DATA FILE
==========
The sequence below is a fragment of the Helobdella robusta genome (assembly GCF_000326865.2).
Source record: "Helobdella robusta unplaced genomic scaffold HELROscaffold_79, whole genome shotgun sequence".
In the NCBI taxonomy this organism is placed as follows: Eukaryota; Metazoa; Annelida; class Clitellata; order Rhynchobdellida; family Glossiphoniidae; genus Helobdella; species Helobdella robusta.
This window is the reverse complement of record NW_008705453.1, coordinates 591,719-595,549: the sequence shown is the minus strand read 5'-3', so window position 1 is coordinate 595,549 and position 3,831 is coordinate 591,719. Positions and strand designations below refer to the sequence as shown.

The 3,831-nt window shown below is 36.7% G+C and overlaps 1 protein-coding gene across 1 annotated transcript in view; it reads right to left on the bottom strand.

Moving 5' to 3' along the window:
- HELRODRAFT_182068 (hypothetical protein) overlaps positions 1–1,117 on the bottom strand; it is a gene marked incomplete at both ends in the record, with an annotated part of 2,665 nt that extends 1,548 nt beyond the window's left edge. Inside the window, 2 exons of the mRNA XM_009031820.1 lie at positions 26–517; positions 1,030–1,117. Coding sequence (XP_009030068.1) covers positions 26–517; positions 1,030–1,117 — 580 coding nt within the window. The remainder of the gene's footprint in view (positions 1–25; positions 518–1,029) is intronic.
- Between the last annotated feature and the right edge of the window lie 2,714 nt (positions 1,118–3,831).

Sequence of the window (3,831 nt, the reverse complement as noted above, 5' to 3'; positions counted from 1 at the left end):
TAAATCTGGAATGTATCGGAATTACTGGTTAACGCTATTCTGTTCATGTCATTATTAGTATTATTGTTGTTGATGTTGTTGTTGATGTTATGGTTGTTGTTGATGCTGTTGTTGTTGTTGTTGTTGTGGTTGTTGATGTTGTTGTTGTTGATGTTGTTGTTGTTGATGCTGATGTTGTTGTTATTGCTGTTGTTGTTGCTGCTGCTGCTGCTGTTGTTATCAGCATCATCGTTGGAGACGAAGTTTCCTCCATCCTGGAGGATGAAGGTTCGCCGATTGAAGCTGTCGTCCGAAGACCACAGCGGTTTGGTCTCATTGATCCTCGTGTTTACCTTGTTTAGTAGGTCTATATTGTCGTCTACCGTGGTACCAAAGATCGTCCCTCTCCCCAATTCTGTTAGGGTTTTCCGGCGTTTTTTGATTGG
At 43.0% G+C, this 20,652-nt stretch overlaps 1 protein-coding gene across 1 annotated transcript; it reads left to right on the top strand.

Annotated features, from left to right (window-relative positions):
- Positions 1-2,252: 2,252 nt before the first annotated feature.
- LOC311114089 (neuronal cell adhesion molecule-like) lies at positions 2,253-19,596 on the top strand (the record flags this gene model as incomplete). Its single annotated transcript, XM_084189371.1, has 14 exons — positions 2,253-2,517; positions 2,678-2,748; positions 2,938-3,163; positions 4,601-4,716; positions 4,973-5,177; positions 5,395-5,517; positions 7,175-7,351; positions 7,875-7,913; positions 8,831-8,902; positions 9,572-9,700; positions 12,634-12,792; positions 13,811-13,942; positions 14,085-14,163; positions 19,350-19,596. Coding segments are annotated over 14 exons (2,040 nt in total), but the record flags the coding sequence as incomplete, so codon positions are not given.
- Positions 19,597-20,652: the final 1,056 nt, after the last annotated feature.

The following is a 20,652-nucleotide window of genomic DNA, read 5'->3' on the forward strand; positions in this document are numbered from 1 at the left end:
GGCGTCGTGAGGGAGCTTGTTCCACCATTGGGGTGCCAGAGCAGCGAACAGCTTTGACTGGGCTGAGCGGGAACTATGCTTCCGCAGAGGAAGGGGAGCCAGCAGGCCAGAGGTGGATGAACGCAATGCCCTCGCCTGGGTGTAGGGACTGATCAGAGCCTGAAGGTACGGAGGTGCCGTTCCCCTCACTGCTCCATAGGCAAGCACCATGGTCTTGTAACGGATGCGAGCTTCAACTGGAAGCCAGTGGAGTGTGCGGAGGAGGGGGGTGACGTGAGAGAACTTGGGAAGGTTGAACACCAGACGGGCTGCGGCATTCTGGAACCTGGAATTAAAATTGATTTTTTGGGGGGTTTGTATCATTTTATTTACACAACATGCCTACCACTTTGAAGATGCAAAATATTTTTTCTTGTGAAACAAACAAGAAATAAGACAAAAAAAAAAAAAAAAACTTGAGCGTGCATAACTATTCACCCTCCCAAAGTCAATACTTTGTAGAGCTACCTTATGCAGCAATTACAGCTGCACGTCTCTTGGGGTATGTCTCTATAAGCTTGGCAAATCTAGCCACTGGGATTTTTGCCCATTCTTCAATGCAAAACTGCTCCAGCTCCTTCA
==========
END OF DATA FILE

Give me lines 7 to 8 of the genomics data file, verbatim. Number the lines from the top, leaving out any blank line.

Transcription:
- HELRODRAFT_182068 (hypothetical protein) overlaps positions 1–1,117 on the bottom strand; it is a gene marked incomplete at both ends in the record, with an annotated part of 2,665 nt that extends 1,548 nt beyond the window's left edge. Inside the window, 2 exons of the mRNA XM_009031820.1 lie at positions 26–517; positions 1,030–1,117. Coding sequence (XP_009030068.1) covers positions 26–517; positions 1,030–1,117 — 580 coding nt within the window. The remainder of the gene's footprint in view (positions 1–25; positions 518–1,029) is intronic.
- Between the last annotated feature and the right edge of the window lie 2,714 nt (positions 1,118–3,831).